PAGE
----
For example, I’m fortunate to have an awesome working relationship and friendship with my boss (I’m his direct report—hence that term), and I’ve learned a *ton* from him about communication and empathy . . . and I have no doubt that will transfer over into my dating life. It already has.
The “long-distance complicated partner” was just that: a guy who I fell head over heels for shortly before moving to different continents, and with whom I corresponded passionately (and occasionally saw) for several years before he finally just found someone else. There have been so many times when I’ve beaten myself up for wasting time on a guy who wasn’t really a boyfriend (even though he often felt like it), but then I realize that I learned a LOT about what I want and what really matters through my interactions and experiences with him.
What made you choose to make it a skills-based dating resume as opposed to a chronological one? What is the value of doing a skills-based resume for someone who hasn’t had a lot of long-term relationship experience or who has a “gap” on their resume?
Chronology is the problem with me; the significant gaps between relationships are what lead to my single shame. So much as you would do if you were being creative in applying for a job, focusing on what you know instead of what you’ve done, I decided to do the same on this resume.
I notice you don’t have an objective on your resume. If you had one, what would it be? What would be the importance of the objective on your resume?
A very good question. I must admit that I’d need to think about my specific objective a bit more, but I can see that that would be very helpful in getting clarity in what you really want.
In what ways has writing a skills-based relationship resume helped you move past single shame, and any other blocks you were feeling?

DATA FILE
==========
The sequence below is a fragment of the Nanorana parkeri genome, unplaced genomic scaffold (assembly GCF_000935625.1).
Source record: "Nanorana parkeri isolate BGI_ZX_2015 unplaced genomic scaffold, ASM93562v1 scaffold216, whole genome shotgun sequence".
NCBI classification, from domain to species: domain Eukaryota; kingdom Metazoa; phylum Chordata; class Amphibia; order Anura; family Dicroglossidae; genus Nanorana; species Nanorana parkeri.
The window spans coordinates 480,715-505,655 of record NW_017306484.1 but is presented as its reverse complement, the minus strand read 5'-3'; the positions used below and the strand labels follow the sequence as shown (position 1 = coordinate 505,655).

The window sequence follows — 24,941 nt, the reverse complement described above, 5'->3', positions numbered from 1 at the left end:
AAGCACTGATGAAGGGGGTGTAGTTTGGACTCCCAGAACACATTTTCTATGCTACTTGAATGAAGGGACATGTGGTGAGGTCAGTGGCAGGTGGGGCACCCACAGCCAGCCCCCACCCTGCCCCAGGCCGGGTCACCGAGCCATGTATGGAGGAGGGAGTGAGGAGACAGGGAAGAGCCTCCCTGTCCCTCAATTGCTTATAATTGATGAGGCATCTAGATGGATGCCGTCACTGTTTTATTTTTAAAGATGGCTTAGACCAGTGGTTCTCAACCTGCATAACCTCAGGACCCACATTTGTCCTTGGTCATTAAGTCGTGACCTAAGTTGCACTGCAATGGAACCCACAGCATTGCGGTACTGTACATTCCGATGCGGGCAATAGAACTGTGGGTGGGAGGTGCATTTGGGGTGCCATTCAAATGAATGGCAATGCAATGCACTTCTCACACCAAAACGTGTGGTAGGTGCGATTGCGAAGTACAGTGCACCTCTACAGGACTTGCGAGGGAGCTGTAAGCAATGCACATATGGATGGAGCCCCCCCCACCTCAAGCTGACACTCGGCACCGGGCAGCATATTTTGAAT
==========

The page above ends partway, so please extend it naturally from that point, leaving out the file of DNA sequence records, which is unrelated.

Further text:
Like many things we’ve discussed, it’s a tool that pops into my head with some frequency – generally in those moments when I’m doubting myself, and need to remind myself just how much I really do know. So while that doesn’t erase the gaps in the resume, it brings a measure of comfort that continues to be valuable.
What’s your next step now after writing the resume?
Starting a resume consulting practice! Just kidding. 🙂 Honestly, my next step is having the courage – and curiosity – to just date and learn. And not feel like it’s too late to start doing those things.
What are your tips for those quirkyalones or anyone who wants to write a relationship resume? What do you think a quirkyalone person or anyone grappling with single shame can get out of this exercise?
I’d say this: writing a resume is by definition an exercise in putting your best foot forward, and in that sense, it’s the antithesis of single shame. It’s a chance to build yourself up, to remind yourself what you do well and what you bring to the table, to focus on your strengths – in this case, in relationships rather than in employment. So if nothing else, it’s a reminder to give yourself a break from the single shame if and when you find yourself wanting to stretch your own boundaries and embrace dating a bit more.
I love working with quirkyalone women (and men) clients to help them let go of their single shame through Project Connect, learn how to talk about their dating histories, and create the life and relationships they really want. Click here to learn more about Project Connect and apply for a FREE Breakthrough Session..
That’s brilliant. I like the idea of putting down a solid description of what someone might have to offer a partner. I recently set up an online dating profile and this exercise would have really helped me put together a clear description of who I am. I can relate to her bullet point about ‘inherent awareness when things are being left unsaid,’ under the communication item…totally a challenge for me in the past. Cutting to the chase is so important, especially with men and as we get older.
Thanks Sasha, Great post.